Sniping between Democratic Gov. Tom Wolf and Pennsylvania’s Republican-controlled legislature resumed after Wolf, as expected, vetoed the $11.2 billion stopgap budget lawmakers passed early in the fall session.
Pennsylvania is entering its fourth month of a fiscal 2016 budget stalemate.
Wolf, in his Sept. 29 veto message, said the temporary spending plan “once again sells out the people of Pennsylvania to oil and gas companies and Harrisburg special interests.”
The governor’s agenda includes a severance tax on Marcellus Shale natural gas drilling to help fund educational programs and balance the commonwealth’s budget. Tax changes, school funding, pension overall and liquor store privatization are the budgetary dividing points.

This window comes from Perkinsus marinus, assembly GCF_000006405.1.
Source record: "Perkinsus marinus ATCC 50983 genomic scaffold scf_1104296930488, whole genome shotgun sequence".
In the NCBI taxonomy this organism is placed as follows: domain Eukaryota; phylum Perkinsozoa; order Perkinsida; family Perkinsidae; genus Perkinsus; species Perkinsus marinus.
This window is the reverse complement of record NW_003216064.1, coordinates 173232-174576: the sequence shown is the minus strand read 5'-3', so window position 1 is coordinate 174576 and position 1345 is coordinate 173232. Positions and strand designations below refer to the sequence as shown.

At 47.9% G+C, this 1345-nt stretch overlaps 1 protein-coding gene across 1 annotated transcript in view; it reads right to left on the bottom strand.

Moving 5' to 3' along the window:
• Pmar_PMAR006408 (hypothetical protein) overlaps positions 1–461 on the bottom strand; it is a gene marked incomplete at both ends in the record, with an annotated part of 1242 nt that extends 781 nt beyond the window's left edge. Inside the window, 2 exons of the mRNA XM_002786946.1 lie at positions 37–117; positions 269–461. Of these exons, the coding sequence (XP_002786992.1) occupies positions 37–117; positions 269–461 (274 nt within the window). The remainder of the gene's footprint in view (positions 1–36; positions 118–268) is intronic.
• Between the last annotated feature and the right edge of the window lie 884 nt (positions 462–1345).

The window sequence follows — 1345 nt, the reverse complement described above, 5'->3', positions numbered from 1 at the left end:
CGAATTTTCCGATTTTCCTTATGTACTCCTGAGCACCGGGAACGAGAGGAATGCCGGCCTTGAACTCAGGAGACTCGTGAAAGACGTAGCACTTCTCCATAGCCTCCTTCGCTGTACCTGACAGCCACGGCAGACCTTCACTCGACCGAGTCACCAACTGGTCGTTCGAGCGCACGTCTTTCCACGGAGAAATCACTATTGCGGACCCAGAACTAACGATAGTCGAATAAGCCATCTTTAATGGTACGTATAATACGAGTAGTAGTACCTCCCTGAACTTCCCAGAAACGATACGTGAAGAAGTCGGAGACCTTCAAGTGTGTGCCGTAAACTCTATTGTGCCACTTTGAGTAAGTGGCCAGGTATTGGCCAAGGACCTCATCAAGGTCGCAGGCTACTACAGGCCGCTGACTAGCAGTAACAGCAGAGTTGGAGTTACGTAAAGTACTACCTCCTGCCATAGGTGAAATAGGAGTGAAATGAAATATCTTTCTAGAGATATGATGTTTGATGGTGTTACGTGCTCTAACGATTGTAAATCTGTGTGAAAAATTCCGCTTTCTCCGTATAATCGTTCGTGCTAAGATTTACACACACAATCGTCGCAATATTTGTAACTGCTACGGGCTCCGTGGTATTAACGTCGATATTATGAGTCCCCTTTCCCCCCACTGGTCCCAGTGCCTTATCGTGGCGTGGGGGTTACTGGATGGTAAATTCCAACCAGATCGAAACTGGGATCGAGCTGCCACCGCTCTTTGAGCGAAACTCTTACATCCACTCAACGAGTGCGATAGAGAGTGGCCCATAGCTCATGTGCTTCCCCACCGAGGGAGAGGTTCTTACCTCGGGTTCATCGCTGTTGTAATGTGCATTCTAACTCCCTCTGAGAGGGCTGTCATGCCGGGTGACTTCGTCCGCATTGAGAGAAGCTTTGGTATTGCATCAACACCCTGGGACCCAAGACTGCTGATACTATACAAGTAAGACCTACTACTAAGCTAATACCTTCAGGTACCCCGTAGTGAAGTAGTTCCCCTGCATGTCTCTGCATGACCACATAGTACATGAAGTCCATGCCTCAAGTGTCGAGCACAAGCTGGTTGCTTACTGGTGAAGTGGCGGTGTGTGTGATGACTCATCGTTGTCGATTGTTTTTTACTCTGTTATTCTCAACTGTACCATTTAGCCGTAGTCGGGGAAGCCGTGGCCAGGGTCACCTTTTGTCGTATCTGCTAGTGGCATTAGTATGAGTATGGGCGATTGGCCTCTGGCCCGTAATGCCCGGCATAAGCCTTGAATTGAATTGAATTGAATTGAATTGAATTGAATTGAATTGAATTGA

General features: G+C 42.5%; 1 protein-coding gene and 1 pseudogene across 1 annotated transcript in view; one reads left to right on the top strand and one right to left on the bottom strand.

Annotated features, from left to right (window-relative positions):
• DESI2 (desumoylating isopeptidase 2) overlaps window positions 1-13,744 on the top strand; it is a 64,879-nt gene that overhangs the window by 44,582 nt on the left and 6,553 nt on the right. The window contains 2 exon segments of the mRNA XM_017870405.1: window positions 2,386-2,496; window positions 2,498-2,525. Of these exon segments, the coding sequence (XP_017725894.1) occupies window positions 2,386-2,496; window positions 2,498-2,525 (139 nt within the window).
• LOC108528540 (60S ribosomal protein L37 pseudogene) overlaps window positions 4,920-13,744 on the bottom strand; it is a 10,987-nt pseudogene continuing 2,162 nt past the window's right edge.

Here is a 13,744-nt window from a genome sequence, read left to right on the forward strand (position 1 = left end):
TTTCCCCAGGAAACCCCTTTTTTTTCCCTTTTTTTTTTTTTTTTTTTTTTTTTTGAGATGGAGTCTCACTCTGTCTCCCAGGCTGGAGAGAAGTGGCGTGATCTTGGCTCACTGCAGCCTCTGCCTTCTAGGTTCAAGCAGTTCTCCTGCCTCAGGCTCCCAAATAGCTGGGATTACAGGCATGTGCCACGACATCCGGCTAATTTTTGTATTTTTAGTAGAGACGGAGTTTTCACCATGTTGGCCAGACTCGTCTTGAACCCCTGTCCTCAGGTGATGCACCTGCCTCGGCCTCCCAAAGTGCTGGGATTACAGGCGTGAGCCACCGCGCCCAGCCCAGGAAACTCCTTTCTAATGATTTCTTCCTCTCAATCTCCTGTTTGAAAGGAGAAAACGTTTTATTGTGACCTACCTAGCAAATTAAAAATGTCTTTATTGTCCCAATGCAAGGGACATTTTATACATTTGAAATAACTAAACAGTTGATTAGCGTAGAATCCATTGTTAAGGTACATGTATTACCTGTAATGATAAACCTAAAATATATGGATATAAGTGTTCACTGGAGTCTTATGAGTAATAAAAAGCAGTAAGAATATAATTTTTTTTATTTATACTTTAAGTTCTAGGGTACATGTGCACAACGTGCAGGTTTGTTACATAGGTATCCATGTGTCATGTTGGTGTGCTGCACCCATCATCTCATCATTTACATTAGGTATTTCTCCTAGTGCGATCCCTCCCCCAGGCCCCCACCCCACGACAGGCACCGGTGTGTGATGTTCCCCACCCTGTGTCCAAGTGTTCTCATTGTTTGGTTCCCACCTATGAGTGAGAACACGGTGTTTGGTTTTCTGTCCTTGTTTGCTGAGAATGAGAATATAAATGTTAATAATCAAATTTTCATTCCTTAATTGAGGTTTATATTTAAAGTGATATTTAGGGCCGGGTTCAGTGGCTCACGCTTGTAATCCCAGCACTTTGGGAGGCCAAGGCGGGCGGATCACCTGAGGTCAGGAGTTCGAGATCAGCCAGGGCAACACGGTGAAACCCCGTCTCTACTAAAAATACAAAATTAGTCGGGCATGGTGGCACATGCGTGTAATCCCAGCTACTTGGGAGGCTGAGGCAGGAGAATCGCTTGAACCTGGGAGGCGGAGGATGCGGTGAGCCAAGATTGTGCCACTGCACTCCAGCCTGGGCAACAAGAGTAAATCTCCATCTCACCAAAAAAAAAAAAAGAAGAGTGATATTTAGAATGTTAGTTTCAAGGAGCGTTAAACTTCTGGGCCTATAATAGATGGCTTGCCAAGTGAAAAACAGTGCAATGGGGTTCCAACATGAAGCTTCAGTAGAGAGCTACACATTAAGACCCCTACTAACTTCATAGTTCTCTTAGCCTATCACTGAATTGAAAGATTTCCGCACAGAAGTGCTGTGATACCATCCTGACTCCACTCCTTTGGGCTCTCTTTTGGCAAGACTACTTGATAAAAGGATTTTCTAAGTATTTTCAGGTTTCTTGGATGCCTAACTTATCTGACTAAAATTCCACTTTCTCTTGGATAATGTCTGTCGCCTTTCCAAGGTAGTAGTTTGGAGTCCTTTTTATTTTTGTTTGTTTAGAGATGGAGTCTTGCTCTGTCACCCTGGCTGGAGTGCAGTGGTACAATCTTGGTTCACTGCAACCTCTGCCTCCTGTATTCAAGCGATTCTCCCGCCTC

Wolf also proposed $3 billion in pension obligation bonds in his original $30 billion budget proposal.
The stopgap budget had included $1 billion in missed payments to schools and hundreds of millions of dollars to social-service agencies.
“It’s shameful to watch Gov. Tom Wolf singlehandedly withhold funding for our schools and social services so he can try and force tax increases,” Republican Party of Pennsylvania Chairman Rob Gleason said in a statement.
Moody's Investors Service rates Pennsylvania's general obligation bonds Aa3. Fitch Ratings and Standard & Poor's rate them AA-minus.
All three downgraded the commonwealth last year, citing chronic structural imbalance and an estimated $53 billion unfunded pension liability.